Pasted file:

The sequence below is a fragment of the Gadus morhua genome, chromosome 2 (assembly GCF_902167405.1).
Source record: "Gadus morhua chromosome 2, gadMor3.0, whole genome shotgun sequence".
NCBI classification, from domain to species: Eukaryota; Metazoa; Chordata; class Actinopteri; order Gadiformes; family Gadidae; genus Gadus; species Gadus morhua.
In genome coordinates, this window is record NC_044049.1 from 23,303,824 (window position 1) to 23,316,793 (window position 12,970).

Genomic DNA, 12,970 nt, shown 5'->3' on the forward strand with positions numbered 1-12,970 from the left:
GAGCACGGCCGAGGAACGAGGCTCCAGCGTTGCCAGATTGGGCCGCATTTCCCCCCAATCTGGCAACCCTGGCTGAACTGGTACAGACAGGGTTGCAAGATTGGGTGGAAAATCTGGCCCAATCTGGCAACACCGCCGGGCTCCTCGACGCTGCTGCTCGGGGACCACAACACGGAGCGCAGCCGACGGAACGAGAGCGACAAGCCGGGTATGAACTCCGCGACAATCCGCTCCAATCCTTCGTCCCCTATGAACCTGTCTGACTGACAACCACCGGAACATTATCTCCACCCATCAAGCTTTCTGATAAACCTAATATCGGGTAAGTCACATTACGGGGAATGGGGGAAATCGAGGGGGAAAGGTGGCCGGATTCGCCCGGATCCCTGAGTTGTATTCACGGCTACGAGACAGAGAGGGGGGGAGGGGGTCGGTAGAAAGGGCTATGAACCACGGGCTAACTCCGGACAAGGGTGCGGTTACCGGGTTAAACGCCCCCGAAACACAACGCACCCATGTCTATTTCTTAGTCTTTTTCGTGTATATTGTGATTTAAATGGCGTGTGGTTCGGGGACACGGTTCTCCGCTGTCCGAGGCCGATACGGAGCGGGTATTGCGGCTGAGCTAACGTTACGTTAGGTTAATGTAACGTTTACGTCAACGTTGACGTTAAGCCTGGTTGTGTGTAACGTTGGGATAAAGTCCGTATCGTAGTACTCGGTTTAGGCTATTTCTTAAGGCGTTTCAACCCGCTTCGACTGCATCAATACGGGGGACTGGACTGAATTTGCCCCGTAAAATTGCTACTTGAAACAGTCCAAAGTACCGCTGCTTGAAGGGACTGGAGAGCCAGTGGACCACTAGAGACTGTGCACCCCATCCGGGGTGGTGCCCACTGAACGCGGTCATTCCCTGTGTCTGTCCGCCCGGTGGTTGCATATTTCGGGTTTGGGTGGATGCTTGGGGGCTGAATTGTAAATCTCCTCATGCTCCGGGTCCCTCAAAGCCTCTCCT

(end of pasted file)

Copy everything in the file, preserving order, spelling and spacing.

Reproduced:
The sequence below is a fragment of the Gadus morhua genome, chromosome 2 (assembly GCF_902167405.1).
Source record: "Gadus morhua chromosome 2, gadMor3.0, whole genome shotgun sequence".
NCBI classification, from domain to species: Eukaryota; Metazoa; Chordata; class Actinopteri; order Gadiformes; family Gadidae; genus Gadus; species Gadus morhua.
In genome coordinates, this window is record NC_044049.1 from 23,303,824 (window position 1) to 23,316,793 (window position 12,970).

Genomic DNA, 12,970 nt, shown 5'->3' on the forward strand with positions numbered 1-12,970 from the left:
GAGCACGGCCGAGGAACGAGGCTCCAGCGTTGCCAGATTGGGCCGCATTTCCCCCCAATCTGGCAACCCTGGCTGAACTGGTACAGACAGGGTTGCAAGATTGGGTGGAAAATCTGGCCCAATCTGGCAACACCGCCGGGCTCCTCGACGCTGCTGCTCGGGGACCACAACACGGAGCGCAGCCGACGGAACGAGAGCGACAAGCCGGGTATGAACTCCGCGACAATCCGCTCCAATCCTTCGTCCCCTATGAACCTGTCTGACTGACAACCACCGGAACATTATCTCCACCCATCAAGCTTTCTGATAAACCTAATATCGGGTAAGTCACATTACGGGGAATGGGGGAAATCGAGGGGGAAAGGTGGCCGGATTCGCCCGGATCCCTGAGTTGTATTCACGGCTACGAGACAGAGAGGGGGGGAGGGGGTCGGTAGAAAGGGCTATGAACCACGGGCTAACTCCGGACAAGGGTGCGGTTACCGGGTTAAACGCCCCCGAAACACAACGCACCCATGTCTATTTCTTAGTCTTTTTCGTGTATATTGTGATTTAAATGGCGTGTGGTTCGGGGACACGGTTCTCCGCTGTCCGAGGCCGATACGGAGCGGGTATTGCGGCTGAGCTAACGTTACGTTAGGTTAATGTAACGTTTACGTCAACGTTGACGTTAAGCCTGGTTGTGTGTAACGTTGGGATAAAGTCCGTATCGTAGTACTCGGTTTAGGCTATTTCTTAAGGCGTTTCAACCCGCTTCGACTGCATCAATACGGGGGACTGGACTGAATTTGCCCCGTAAAATTGCTACTTGAAACAGTCCAAAGTACCGCTGCTTGAAGGGACTGGAGAGCCAGTGGACCACTAGAGACTGTGCACCCCATCCGGGGTGGTGCCCACTGAACGCGGTCATTCCCTGTGTCTGTCCGCCCGGTGGTTGCATATTTCGGGTTTGGGTGGATGCTTGGGGGCTGAATTGTAAATCTCCTCATGCTCCGGGTCCCTCAAAGCCTCTCCT